The internet paved the way for scene culture early on. Websites such as MySpace, where scene-inspiring singer, model, and makeup artist Jeffree Star first self-released his music, and YouTube were among the first to offer an online place for scene culture to thrive. Scene culture, while pulling a lot of fashion inspiration from 1980s and 1990s punk, grunge, goth, and emo subcultures, is very modern in its music. Though some scene affiliated bands are of a metal persuasion, the majority of scene music concentrates on electronic sounds and synthesizers. This type of music is often produced by a solitary musician using one or multiple electronic instruments such as a keyboard. This type of music is easily recorded in a home sound studio and uploaded to internet sites. Therefore, sites such as YouTube make the scene culture more accessible online.
While sites like MySpace opened the door for the musicians and musical genres associated with scene, that isn’t all it did for the scene culture. “Scene queens” became quite popular during MySpace’s heyday. Some of these scene queens gained so much attention and such a large fan base, that a gossip site was created just to dish their particular brand of trash-gab. When MySpace popularity was taken over by the newer social media entities, the scene queen popularity did not translate, leaving the scene groups to find new avenues for attention and connection. Scene queen fame was short-lived and not very lucrative. However, it did jump start an online cultural trend which still exists today.
Scene youth may get their fix of musical interaction easily enough through the more popular websites but they don’t go there for their social fix. Nor do they tend to frequent the mainstream social media networks such as Facebook and Twitter. Scene kids are looking for a different type of interaction, one that helps to validate their self-inflicted solitude and brooding social rebellion. These youth are more likely to frequent a scene kid website such as Scenekids.com, a social networking site similar to Facebook which is set up specifically with the scene kid in mind. Youth can create a profile, make friends and message with other users just like other, more popular social media networks. However, Scenekids.com and other similar websites truly cater to the scene kid proclivities. The site is scene-themed with the colors and graphics which are popular with scene youth and most include a forum or message board where users share their thoughts and feelings. Some even include a space for posting poems, songs, and artwork as well.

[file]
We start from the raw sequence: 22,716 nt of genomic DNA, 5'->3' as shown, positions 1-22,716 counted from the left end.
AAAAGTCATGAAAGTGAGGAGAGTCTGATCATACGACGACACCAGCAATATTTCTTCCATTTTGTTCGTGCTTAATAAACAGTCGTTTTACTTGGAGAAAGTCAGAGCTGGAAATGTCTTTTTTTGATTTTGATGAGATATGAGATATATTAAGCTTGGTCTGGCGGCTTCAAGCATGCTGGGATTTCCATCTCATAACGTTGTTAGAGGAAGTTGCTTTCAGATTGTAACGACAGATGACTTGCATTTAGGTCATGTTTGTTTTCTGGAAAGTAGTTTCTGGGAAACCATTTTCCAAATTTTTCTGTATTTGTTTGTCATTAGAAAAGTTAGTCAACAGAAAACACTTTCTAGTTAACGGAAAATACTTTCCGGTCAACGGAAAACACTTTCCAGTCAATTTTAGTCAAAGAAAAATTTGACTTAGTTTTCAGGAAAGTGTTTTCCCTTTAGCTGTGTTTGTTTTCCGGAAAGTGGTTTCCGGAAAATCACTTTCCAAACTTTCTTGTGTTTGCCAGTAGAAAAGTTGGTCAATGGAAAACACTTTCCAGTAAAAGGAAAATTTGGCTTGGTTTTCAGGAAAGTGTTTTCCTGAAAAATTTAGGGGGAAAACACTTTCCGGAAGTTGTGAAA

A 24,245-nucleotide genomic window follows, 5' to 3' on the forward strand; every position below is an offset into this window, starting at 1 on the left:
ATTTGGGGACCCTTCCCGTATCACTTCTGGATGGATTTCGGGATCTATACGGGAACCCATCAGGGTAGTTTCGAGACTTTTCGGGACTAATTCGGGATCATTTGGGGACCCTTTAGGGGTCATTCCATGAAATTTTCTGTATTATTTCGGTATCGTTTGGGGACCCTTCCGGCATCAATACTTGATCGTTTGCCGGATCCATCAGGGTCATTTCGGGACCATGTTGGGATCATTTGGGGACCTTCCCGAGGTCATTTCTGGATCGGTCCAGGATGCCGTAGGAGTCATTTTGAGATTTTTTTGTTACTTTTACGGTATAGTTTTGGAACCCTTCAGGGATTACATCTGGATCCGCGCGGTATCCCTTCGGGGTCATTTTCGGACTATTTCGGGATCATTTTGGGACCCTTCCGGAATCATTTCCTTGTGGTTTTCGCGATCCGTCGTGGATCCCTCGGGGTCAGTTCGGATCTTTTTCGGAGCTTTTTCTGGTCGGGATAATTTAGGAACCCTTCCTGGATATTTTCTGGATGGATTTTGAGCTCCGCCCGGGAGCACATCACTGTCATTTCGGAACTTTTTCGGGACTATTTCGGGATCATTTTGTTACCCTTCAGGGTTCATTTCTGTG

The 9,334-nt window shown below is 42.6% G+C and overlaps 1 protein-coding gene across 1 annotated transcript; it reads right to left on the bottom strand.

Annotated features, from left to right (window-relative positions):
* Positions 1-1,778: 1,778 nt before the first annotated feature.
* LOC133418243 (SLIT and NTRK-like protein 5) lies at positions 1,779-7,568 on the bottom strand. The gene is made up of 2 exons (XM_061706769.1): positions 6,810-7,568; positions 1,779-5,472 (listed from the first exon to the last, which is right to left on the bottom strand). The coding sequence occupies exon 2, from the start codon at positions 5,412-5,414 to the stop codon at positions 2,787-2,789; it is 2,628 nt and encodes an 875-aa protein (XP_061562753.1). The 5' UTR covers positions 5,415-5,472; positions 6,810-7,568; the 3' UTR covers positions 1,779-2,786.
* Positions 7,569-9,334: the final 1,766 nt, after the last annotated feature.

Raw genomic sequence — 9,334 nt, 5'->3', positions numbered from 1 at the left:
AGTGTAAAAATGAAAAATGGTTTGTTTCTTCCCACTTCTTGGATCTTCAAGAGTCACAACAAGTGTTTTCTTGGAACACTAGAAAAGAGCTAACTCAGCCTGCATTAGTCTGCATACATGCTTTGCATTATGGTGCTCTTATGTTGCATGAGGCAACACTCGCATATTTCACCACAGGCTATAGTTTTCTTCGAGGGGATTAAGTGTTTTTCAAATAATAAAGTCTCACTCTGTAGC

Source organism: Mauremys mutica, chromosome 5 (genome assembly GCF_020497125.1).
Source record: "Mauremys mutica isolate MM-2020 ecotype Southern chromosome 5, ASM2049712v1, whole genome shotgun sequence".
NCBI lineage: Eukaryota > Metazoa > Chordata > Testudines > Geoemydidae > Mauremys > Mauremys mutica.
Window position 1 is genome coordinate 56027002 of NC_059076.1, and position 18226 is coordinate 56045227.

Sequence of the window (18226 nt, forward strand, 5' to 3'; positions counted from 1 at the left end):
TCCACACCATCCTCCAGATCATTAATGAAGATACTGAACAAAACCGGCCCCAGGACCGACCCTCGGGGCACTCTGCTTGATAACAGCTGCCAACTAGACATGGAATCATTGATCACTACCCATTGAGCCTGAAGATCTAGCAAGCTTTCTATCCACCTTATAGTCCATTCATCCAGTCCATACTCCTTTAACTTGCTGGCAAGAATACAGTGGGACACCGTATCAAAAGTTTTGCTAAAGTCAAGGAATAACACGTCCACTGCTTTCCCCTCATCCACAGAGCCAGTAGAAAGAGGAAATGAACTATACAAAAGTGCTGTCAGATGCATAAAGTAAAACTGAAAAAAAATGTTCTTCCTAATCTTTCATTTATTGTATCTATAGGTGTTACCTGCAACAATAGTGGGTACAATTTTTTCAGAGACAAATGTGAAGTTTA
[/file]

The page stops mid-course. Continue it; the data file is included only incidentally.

Youth who are part of the scene culture tend not to be the most popular kids in school, whether by circumstance or design, and therefore are often seeking peer interaction through what they see as safer channels such as the internet. These young people are emotionally driven and are often very creative individuals. Websites for scene kids can not only provide a place for safe peer interaction but some also facilitate a means of self-expression and creative exploration. These websites, these little safe havens within the vast internet, can sometimes be the only refuge some teens have throughout the day. The scene culture draws inspiration heavily from trends of the 1980s and 1990s eras which are often highlighted on the internet because of the introduction of publicly accessible digital media devices just a few years earlier. Since the scene cultural trends continue to grow and entice young people, websites which support that culture will continue to pop up.
Every young person is looking for one thing: acceptance. In today’s society, it is just as important for teenagers to find acceptance online as it is in life outside of the internet. Cyber bullying only has power because youth are looking for cyber acceptance. The best way to find acceptance is by connecting with people who are also looking for acceptance of the same kind. This creates an online need for sites which allow young people to meet peers who are uniquely similar to themselves, who share their feelings and beliefs to some extent. Websites that create a welcoming and supportive environment for scene kids who see themselves as isolated and misunderstood are crucial in having an internet that is emotionally safe for young people.